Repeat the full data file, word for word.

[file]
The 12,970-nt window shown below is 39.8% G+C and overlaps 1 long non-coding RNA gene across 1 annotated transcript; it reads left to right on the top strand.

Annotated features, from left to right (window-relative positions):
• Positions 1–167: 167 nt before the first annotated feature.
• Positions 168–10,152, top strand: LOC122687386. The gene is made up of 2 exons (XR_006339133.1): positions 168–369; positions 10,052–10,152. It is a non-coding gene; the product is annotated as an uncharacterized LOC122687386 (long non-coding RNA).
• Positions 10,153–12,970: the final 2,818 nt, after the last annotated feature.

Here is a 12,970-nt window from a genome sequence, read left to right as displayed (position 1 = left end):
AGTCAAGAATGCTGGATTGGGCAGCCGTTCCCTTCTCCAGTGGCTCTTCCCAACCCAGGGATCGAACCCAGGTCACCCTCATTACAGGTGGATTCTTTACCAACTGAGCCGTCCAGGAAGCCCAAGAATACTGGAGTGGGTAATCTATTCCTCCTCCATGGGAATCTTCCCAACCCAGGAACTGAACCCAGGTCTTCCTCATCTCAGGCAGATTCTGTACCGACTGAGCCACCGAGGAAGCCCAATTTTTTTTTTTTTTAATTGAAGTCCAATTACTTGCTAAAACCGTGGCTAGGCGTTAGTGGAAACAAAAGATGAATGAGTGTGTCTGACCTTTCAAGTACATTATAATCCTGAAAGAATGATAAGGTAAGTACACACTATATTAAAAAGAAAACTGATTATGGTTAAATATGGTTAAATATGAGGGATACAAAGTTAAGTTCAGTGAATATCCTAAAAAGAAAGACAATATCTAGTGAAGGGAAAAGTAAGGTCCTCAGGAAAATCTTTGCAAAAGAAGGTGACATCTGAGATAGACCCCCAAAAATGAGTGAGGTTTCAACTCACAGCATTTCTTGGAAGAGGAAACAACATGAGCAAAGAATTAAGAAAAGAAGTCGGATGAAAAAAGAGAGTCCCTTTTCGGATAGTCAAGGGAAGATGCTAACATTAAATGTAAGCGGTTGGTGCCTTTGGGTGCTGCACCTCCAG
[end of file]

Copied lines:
The 12,970-nt window shown below is 39.8% G+C and overlaps 1 long non-coding RNA gene across 1 annotated transcript; it reads left to right on the top strand.

Annotated features, from left to right (window-relative positions):
• Positions 1–167: 167 nt before the first annotated feature.
• Positions 168–10,152, top strand: LOC122687386. The gene is made up of 2 exons (XR_006339133.1): positions 168–369; positions 10,052–10,152. It is a non-coding gene; the product is annotated as an uncharacterized LOC122687386 (long non-coding RNA).
• Positions 10,153–12,970: the final 2,818 nt, after the last annotated feature.

Here is a 12,970-nt window from a genome sequence, read left to right as displayed (position 1 = left end):
AGTCAAGAATGCTGGATTGGGCAGCCGTTCCCTTCTCCAGTGGCTCTTCCCAACCCAGGGATCGAACCCAGGTCACCCTCATTACAGGTGGATTCTTTACCAACTGAGCCGTCCAGGAAGCCCAAGAATACTGGAGTGGGTAATCTATTCCTCCTCCATGGGAATCTTCCCAACCCAGGAACTGAACCCAGGTCTTCCTCATCTCAGGCAGATTCTGTACCGACTGAGCCACCGAGGAAGCCCAATTTTTTTTTTTTTTAATTGAAGTCCAATTACTTGCTAAAACCGTGGCTAGGCGTTAGTGGAAACAAAAGATGAATGAGTGTGTCTGACCTTTCAAGTACATTATAATCCTGAAAGAATGATAAGGTAAGTACACACTATATTAAAAAGAAAACTGATTATGGTTAAATATGGTTAAATATGAGGGATACAAAGTTAAGTTCAGTGAATATCCTAAAAAGAAAGACAATATCTAGTGAAGGGAAAAGTAAGGTCCTCAGGAAAATCTTTGCAAAAGAAGGTGACATCTGAGATAGACCCCCAAAAATGAGTGAGGTTTCAACTCACAGCATTTCTTGGAAGAGGAAACAACATGAGCAAAGAATTAAGAAAAGAAGTCGGATGAAAAAAGAGAGTCCCTTTTCGGATAGTCAAGGGAAGATGCTAACATTAAATGTAAGCGGTTGGTGCCTTTGGGTGCTGCACCTCCAG